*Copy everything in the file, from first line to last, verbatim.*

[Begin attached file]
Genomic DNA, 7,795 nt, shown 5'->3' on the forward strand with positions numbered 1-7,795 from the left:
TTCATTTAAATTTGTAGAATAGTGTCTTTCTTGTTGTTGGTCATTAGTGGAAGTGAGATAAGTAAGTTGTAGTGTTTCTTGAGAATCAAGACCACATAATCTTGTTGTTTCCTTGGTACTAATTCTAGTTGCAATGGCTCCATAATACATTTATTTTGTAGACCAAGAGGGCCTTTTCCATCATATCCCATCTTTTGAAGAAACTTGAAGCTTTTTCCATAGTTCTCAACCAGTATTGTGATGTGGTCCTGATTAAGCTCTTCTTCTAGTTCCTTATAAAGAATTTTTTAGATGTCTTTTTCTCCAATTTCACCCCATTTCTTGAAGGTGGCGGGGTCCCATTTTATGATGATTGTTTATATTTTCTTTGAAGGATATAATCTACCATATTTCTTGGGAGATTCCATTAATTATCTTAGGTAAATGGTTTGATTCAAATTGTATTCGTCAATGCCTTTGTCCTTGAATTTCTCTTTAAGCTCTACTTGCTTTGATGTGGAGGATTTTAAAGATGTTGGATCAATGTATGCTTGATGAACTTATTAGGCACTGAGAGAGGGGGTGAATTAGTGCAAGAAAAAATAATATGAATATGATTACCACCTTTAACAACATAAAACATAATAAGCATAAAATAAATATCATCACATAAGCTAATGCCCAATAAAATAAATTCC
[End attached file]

Genomic DNA, 7,795 nt, shown 5'->3' on the forward strand with positions numbered 1-7,795 from the left:
TTCATTTAAATTTGTAGAATAGTGTCTTTCTTGTTGTTGGTCATTAGTGGAAGTGAGATAAGTAAGTTGTAGTGTTTCTTGAGAATCAAGACCACATAATCTTGTTGTTTCCTTGGTACTAATTCTAGTTGCAATGGCTCCATAATACATTTATTTTGTAGACCAAGAGGGCCTTTTCCATCATATCCCATCTTTTGAAGAAACTTGAAGCTTTTTCCATAGTTCTCAACCAGTATTGTGATGTGGTCCTGATTAAGCTCTTCTTCTAGTTCCTTATAAAGAATTTTTTAGATGTCTTTTTCTCCAATTTCACCCCATTTCTTGAAGGTGGCGGGGTCCCATTTTATGATGATTGTTTATATTTTCTTTGAAGGATATAATCTACCATATTTCTTGGGAGATTCCATTAATTATCTTAGGTAAATGGTTTGATTCAAATTGTATTCGTCAATGCCTTTGTCCTTGAATTTCTCTTTAAGCTCTACTTGCTTTGATGTGGAGGATTTTAAAGATGTTGGATCAATGTATGCTTGATGAACTTATTAGGCACTGAGAGAGGGGGTGAATTAGTGCAAGAAAAAATAATATGAATATGATTACCACCTTTAACAACATAAAACATAATAAGCATAAAATAAATATCATCACATAAGCTAATGCCCAATAAAATAAATTCC